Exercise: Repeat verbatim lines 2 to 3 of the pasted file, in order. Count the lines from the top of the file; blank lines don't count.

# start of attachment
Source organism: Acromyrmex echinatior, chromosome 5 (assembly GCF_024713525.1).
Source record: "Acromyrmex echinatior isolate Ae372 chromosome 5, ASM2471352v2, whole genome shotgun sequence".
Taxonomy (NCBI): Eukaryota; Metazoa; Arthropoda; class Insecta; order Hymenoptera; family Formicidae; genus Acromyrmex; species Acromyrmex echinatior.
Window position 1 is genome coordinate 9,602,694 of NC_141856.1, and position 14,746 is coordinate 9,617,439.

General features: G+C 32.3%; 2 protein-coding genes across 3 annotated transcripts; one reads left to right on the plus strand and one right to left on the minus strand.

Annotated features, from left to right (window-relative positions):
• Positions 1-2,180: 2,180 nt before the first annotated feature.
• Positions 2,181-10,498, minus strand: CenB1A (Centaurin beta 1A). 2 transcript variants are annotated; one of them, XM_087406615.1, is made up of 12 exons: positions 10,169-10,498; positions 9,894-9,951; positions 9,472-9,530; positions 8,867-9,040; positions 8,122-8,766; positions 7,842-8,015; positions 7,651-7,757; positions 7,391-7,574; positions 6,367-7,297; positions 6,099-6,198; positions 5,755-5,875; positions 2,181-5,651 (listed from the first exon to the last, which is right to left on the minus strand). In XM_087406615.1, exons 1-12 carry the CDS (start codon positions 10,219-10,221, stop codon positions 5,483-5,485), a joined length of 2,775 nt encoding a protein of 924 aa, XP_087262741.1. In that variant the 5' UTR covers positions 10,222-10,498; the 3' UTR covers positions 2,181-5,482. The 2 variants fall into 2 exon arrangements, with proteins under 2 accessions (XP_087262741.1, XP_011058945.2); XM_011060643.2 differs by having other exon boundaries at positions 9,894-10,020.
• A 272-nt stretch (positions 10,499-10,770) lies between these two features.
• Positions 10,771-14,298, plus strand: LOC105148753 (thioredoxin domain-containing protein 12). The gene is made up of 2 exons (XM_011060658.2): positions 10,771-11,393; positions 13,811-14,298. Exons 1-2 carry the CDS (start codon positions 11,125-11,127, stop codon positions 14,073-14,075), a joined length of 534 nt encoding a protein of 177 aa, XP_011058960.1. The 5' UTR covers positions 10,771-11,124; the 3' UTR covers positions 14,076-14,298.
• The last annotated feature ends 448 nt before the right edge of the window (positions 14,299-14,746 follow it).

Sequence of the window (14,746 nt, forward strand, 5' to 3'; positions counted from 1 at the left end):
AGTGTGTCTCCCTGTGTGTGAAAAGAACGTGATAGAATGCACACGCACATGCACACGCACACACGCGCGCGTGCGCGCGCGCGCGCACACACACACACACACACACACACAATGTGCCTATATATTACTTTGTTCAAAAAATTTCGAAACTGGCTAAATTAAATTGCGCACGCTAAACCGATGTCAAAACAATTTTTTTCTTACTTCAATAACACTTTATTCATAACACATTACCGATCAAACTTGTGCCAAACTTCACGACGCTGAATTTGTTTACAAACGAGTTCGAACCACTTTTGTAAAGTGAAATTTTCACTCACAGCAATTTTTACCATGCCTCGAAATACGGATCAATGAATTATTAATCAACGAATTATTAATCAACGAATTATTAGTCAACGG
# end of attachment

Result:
Source record: "Acromyrmex echinatior isolate Ae372 chromosome 5, ASM2471352v2, whole genome shotgun sequence".
Taxonomy (NCBI): Eukaryota; Metazoa; Arthropoda; class Insecta; order Hymenoptera; family Formicidae; genus Acromyrmex; species Acromyrmex echinatior.